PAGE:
These non-venomous snakes are hefty and large with a cream-colored or pale yellow body with brown, black, or copper blotching all throughout. Their heads and necks are almost the same in width as well.

They can be found in open country environments like old fields, native or bluff prairies, pastures, oak savannas, and steep hillsides. They roam sandy-soiled areas where rodents burrow and may also take shelter in agricultural fields, open forests, brush, and any sandy area.

These powerful constrictors live off gophers as well as other small mammals like mice and squirrels. They will also consume amphibians, birds, and their eggs.

11. Plains Hog-nosed Snake 

Plains Hognose Snake (Heterodon nasicus nasicus)
Plains Hognose Snake (Heterodon nasicus nasicus) – courtesy of Peter Paplanus
  • Experience Level: Beginner
  • Family: Colubridae
  • Scientific Name: Heterodon nasicus nasicus
  • Other Names: Hognose snake
  • Adult Size: 15 to 25 inches
  • Lifespan: about 10 to 15 years
  • Average Price Range: $100 to $500 per snake

The Plains Hognose snake is known to be one of the best pet snakes for enthusiasts since they are not fussy and are comfortable with human interaction.

They also stay relatively small and have a cute, lovable face with their tiny snout, as their name suggests.

These worm-like snakes have a small snout and a pug-like face. They are usually a light yellow or tan color with brown or copper blotches throughout their bodies.

They are known to be pretty easy to care for in terrariums and come from dry environments with low vegetation, abundant in rocks or stones. They enjoy digging and prefer sandy areas with space to burrow.

Hog-nosed snakes like to eat frogs and toads, even poisonous ones. However, they will also feed on lizards, small mammals like birds, insects, and salamanders. 

12. Western Milksnake 

Western Milksnake (Lampropeltis gentilis)
Western Milksnake (Lampropeltis gentilis) – courtesy of Andrew DuBois
  • Experience Level: Beginner
  • Family: Colubridae
  • Scientific Name: Lampropeltis gentilis
  • Other Names: King Snake
  • Adult Size: 47 to 52 inches
  • Lifespan: 20 years
  • Average Price Range: $50 to $300 per snake

Western Milk Snakes are a species of Kingsnake that can often be confused with the dangerous Coral Snake because of their similar appearance. They are definitely friendly and will not try to bite you as a Coral Snake would.

Western Milk snakes have red, pale yellow, and black bands that loop around the length of their body. These can sometimes also appear as spots, depending on the Milk Snake.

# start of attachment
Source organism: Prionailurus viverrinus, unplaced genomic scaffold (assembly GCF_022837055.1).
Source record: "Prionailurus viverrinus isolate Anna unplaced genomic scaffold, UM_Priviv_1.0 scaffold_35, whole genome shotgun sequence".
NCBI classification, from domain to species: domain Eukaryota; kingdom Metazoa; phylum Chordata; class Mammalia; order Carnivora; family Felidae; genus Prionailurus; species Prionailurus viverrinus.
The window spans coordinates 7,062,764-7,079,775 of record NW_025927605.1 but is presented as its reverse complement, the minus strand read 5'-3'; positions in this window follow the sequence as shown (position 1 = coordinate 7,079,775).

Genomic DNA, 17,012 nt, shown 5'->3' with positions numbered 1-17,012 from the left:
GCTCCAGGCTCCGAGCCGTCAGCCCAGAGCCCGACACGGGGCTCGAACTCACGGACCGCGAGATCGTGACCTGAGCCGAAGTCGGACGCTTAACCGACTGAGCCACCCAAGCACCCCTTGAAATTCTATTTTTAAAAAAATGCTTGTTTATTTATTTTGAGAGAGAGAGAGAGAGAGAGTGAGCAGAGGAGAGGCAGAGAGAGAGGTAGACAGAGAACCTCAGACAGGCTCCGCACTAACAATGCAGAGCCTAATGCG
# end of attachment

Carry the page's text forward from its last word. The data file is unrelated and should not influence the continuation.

They make good pets as they have a calm temperament and like most docile snakes, will only react defensively if they feel threatened.

They prefer to live in forests, but also like rock outcroppings, barns, agricultural land, and fields.

Milk Snakes are carnivorous and feed on lizards, reptile eggs, birds and their eggs, mice, and sometimes insects. 

13. Prairie Rattlesnake

Prairie Rattlesnake (Crotalus viridis) in South Dakota
Prairie Rattlesnake (Crotalus viridis) in South Dakota
  • Experience Level: Expert
  • Family: Viperidae
  • Scientific Name: Crotalus viridis
  • Other Names: Western Rattlesnake, Great Plains Rattlesnake
  • Adult Size: 5 feet
  • Lifespan: 16 to 20 years in the wild; 24 years max in captivity
  • Average Price Range: $100 to $200 per snake

The Prairie Rattlesnake is the only venomous snake in North Dakota. If you suffer a bite from this viper and don’t get it treated, it can be very dangerous, and even fatal.

This venomous pit viper is a tan, hefty rattlesnake with dark brown blotches or bands along their backsides, splitting into dark olive or brown rings at their tail.

They can be spotted in sagebrush, grasslands, and high rocky ledges. Prairie Rattlesnakes mostly consume various kinds of rodents.


We hope that you learned something from this article and that we were of any help to you on your search for native snakes and laws in North Dakota.

There are not many unique species of snakes in North Dakota, but nevertheless, there are some interesting ones to check out.

Let us know if we missed anything or if you have any further questions.

If you’re thinking about keeping one as a pet, tell us about it in the comments!

Snakes in other states

More Snake Stuff


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Gail Baker Nelson

Tuesday 13th of June 2023

Pretty sure you’re not going to find a FLORIDA brownsnake in North Dakota’s habitat, unless someone’s pet happened to get out. Also, Dekay’s brownsnakes do NOT range that far north and west. You might be able to find one at the southern border of SOUTH Dakota but not in North Dakota.